Do we hurry our road? Or help where needed…

OLYMPUS DIGITAL CAMERAOn the exciting drive to Copper we saw a silver-grey van stopped, stacks of backpacks and 6 or 8 college students waving as we slowed, but drove just beyond.  Realizing they were waving for help, I thought, they probably have Verizon too (no service here between towns).  I backed up along the shoulder.

The first question was, “do you have any different tools”?  “Our lug wrench is slipping”.  First glance showed 7 loosened lugs on that big right-side, rear van wheel.  My “lug wrench” is part of a pared-down toolbox tossed into a lightweight Homie’s Orange plastic box.  A Craftsman breaker bar and deep socket; it fits both the Tramper and Marfa the 4 Runner.  It did NOT fit the Colorado Mountain College van.

After allowing tries with several other size sockets, it was clear this was a stubborn lug nut.  My “hammer”  is a camp axe, but is in the cubby of the Tramper, back at the campground.  I smacked the offender a few times with the heavy breaker bar.  Shock is your friend against friction.  A small vise grip was quickly tried, broken and abandoned (I gave permission to break or abuse anything as needed).

My next attack included a little trip back into my toolbox and some “creativity”.  I grabbed a hacksaw blade, bent it at about the depth of a socket, 3/8″ or so.  Then, a student handed me the key:  A Bigger Hammer!  This was no ordinary hammer, it was his ice axe.   I pounded the socket over the lug nut with the hacksaw blade wedged  into one flank of the hex.  Pounded some more.  I pushed down with all my weight and pressure inwards to keep that socket on.  Not a budge, despite a few grunts and cuss words.

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Then, I recomposed myself, flipped the wrench to give me the best torque, pulling upwards and grunted some more.  I think it was a Scottish heritage grunt; a Grant Grunt!  And so the lug turned.  Advising them not to worry about driving with 7 out of 8 lugs, I threw my tools back into the box, shook a few hands and ran back to our car.  (Had it not yielded, I would have added a few drops of oil or transmission fluid from a dipstick, and asked if anyone had a camp stove.  Heat, your other friend against friction.  The other, priceless tool is persistence: remember, “The mechanic will have his way”.)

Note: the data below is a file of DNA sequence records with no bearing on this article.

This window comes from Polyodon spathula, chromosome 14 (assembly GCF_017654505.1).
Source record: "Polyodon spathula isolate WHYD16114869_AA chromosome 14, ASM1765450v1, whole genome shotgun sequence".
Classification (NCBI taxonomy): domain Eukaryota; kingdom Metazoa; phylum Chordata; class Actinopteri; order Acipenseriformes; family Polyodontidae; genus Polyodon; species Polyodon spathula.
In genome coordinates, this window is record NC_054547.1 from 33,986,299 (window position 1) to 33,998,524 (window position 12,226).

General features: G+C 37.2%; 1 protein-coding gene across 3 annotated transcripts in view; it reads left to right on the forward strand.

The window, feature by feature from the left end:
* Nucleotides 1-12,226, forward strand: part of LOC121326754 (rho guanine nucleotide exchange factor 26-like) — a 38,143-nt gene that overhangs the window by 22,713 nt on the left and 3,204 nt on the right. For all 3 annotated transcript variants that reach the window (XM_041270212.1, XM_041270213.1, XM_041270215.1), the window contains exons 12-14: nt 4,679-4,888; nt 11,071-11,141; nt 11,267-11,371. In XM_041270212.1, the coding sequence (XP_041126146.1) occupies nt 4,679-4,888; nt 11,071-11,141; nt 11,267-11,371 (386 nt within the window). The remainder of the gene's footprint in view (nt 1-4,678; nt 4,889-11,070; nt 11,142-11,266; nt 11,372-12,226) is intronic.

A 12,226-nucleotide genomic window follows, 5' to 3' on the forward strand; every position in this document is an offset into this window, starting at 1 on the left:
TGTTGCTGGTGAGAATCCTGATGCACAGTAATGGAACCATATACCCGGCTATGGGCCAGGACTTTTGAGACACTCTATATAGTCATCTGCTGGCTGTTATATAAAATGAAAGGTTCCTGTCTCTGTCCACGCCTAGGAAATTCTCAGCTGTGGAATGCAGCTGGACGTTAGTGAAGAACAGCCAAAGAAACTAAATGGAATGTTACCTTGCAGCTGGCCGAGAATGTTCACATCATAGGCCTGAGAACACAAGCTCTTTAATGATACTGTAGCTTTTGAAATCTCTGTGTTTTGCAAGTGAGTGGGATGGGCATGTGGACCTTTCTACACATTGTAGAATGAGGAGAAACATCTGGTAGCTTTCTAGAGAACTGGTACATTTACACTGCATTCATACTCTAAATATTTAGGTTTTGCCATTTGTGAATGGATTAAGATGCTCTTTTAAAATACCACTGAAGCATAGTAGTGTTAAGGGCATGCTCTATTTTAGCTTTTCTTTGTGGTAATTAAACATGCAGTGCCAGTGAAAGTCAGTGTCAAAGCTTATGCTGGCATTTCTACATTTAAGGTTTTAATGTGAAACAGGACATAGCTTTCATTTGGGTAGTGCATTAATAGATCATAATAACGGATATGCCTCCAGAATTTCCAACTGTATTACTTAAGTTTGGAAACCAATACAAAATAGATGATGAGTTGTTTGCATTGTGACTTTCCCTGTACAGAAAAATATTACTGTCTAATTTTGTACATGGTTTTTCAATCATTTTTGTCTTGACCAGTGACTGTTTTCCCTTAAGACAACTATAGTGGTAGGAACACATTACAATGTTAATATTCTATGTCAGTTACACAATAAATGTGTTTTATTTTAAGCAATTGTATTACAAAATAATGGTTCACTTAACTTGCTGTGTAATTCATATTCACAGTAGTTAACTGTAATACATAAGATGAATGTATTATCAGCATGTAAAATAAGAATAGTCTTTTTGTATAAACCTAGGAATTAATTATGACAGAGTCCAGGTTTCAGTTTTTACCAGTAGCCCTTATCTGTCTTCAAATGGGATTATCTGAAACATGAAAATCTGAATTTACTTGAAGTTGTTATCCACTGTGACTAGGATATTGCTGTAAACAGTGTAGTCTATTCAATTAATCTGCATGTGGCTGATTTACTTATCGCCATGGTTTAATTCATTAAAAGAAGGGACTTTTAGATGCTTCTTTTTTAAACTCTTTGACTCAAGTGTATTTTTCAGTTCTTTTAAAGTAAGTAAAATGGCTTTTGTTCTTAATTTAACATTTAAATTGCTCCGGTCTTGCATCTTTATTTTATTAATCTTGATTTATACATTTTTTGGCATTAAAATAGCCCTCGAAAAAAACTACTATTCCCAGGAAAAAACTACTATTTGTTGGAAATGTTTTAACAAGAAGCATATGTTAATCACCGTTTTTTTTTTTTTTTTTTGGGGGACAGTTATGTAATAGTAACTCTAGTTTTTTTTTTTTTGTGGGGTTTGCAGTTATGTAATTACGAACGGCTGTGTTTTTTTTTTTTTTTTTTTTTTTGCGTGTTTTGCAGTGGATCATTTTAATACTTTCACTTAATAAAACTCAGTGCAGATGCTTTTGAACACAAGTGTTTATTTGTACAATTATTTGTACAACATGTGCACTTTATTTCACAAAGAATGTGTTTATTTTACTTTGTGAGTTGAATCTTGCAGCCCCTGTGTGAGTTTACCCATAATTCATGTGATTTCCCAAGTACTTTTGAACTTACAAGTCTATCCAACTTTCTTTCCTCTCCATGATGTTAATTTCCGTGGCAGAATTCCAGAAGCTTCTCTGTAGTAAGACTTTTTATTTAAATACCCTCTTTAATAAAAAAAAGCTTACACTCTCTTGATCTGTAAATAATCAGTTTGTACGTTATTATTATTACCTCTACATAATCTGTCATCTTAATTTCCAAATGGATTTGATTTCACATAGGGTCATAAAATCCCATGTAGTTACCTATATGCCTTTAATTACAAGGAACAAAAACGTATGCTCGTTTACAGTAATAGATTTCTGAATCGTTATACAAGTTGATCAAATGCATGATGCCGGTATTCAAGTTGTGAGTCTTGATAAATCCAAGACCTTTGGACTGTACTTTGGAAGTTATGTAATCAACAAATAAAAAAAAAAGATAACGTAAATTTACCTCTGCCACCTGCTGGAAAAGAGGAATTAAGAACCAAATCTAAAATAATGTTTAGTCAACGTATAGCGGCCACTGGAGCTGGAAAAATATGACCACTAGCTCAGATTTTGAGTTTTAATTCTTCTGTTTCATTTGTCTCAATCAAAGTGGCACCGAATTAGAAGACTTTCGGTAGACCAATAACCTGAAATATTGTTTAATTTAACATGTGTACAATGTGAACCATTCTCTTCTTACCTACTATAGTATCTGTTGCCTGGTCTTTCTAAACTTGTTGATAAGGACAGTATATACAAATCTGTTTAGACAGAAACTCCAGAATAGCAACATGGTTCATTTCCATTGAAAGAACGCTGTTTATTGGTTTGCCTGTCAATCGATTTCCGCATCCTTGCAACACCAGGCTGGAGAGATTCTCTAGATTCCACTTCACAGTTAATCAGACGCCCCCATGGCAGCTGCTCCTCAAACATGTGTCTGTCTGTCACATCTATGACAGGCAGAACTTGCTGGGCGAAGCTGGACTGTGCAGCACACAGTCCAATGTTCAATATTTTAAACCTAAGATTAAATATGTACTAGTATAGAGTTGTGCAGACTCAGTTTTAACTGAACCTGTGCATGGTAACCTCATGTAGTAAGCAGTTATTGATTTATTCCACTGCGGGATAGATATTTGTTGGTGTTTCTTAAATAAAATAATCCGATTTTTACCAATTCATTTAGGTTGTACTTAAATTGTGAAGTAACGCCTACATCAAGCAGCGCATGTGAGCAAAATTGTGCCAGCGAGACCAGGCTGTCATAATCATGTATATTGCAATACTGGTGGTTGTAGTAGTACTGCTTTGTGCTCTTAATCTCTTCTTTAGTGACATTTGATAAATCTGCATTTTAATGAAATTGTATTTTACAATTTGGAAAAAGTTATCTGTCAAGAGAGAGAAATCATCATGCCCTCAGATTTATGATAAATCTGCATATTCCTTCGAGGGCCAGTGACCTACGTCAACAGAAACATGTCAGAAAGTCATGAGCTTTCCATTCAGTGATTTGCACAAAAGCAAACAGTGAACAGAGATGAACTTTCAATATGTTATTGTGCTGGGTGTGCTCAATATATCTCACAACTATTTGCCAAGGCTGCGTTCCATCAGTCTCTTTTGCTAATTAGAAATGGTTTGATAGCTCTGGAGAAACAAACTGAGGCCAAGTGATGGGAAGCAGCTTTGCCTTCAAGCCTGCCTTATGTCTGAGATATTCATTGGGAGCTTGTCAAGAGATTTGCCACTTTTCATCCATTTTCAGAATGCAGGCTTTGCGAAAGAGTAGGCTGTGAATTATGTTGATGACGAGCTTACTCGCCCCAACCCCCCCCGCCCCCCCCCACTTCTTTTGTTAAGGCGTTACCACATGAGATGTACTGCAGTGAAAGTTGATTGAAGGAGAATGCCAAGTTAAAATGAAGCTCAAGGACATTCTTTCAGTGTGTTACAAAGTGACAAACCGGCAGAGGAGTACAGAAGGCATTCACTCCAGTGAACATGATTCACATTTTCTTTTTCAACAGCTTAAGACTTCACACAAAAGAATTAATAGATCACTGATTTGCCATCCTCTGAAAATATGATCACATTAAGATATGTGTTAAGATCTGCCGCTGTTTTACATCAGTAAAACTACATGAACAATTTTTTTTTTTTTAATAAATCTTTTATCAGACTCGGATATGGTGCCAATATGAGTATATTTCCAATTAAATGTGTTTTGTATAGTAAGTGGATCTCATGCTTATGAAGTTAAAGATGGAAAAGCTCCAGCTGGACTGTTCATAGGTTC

Off to Copper.  They, in turn were soon on their way to ice climb at Vail.

10 responses to “Do we hurry our road? Or help where needed…

  1. vminichiello@gpstrategies.com

    savvy dude. heat, lube, innovation. makes the world go round. the DIYS attitude is the best!

  2. I can think of no other person I’d rather see slowing down to help me on the side of the road than David Grant. Dude, you so rock.

  3. Way to go Dave !!! “Do unto others as you would do to yourself” You go above & beyond this in helping strangers !

  4. For the many years that I have known you David i have to say that you inspire me with your persistence And your drive to get a job done with whatever is within reach. I have seen you perform tasks As intricate as replacing a motorcycle muffler with an aerosol Can drilled and filled with shrapnel, To literally machining parts from steel, wire, duct tape, bubblemgum, Or whatever is available with your bare hands In order to keep a vehicle, bicycle, motorcycle, pair of skis or sporting goods equipment functioning long enough To finish the day and make it home safely. Way to go David, I am truly inspired by Who You Are in the world!!
    THOR

    • Thanks Thor,
      right back at ya! Sure do miss sharing the fun and work… (I think about our brief connection at the SPY MUSEUM OFTEN) We still don’t know which path we’ll take come Spring and Summer…but I really want to drive through and visit you. By the way, persistence is the only way. The only thing that REALLY stops any of us from anything is when we concede failure. shoulda’ seen the gatorade cap that held a bearingless freewheel from rubbing the frame to finish a bike ride…

      -David

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